Image: Loreto De Brabrandere, UC Davis
Symbiotic relationships between species are a popular evolutionary strategy, a reality anyone with a dog can verify. But the bacterial strains Thioploca and Anammox are taking it to a whole other level: in exchange for being Thioploca's toilet, Anammox gets to ride its elevator-like “sulfer braids” for free. It's among the more ingeniuos quid-pro-quos in the world, and it's necessitated by the tough conditions both bacteria have to confront in their habitat.
These are strains that live in the anoxic seabeds off the west coast of California and South America. Without the option of oxygen as a metabolic aid, Thioploca relies on less conventional sources—nitrate and sulfide—to fuel itself. It also had to evolve a way to be mobile so that it could scavenge those rare resources from the muddy sediment.
A snot-tunnel is the obvious answer. By secreting mucus into hollow chains, which can grow up to 7 centimeters, the Thioploca filament creates both a protective bunker and an elevator through the mud. It collects nitrate towards the top of the chain, where the seabed is, and encounters the sulfide on the way down. Reacting the two chemicals together is its specialty, and it can power itself off this process alone.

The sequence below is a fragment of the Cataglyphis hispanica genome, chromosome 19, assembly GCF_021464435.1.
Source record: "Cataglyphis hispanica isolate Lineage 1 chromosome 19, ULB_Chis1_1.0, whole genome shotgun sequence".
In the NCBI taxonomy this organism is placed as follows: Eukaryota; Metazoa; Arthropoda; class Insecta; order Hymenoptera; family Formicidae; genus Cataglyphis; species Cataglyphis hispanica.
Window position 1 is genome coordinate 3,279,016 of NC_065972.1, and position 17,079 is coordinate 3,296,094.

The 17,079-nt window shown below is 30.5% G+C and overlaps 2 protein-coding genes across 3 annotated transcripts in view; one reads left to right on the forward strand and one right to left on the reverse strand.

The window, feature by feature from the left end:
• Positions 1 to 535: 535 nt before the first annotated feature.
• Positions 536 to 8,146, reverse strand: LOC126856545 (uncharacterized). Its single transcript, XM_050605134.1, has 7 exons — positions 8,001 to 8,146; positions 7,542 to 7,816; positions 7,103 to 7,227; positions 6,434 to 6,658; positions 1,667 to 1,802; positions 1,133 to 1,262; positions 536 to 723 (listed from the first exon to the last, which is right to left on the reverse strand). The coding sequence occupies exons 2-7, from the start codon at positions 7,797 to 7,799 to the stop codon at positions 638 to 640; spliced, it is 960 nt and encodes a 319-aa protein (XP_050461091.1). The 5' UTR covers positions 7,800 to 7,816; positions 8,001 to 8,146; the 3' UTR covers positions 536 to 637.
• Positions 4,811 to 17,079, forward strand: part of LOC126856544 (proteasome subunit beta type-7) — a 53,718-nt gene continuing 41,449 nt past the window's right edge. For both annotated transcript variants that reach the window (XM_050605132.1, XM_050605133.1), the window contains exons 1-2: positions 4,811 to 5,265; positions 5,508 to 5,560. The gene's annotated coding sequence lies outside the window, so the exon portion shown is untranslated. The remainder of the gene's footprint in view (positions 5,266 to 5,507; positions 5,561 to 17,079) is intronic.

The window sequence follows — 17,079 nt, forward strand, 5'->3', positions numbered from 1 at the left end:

Image: Carola Espinoza, Flickr
Anammox cells, meanwhile, hitch a ride on the Thioploca filaments as they travel through the tube. When the Thioploca mixes nitrate and sulfide, it creates waste in the form of nitrite and ammonium. Luckily for both bacteria, Anammox cells can devour these byproducts, which are likely toxic to Thioploca. In this way, it acts as a one-stop waste treatment plant for their shared mucus elevator.
The finding, published in Nature this month, has a few unique applications. Astrobiologists interested in extremophile behavior have yet another example of how, as Ian Malcolm of Jurassic Park would put it, “life finds a way.” If there is energy to be scrounged, even in the most unpromising habitats, bacteria will exploit it. That bodes well for those of us who hope to find life on other planets, even if it does live in its own snot-hole.
The symbiotic relationship also has implications for climate change research. Global warming has the potential to severely deoxygenate the oceans. The vast majority of marine life will be affected by dropping oxygen levels, but not the Thioploca-Anammox partnership. Indeed, according to the study's lead author, Dr. Maria Prokopenko, the “Thioploca/Anammox consortium ultimately helps the ocean to stay more oxygenated” by impeding algae growth.
Turns out life on the edge doesn't have to be lonely after all.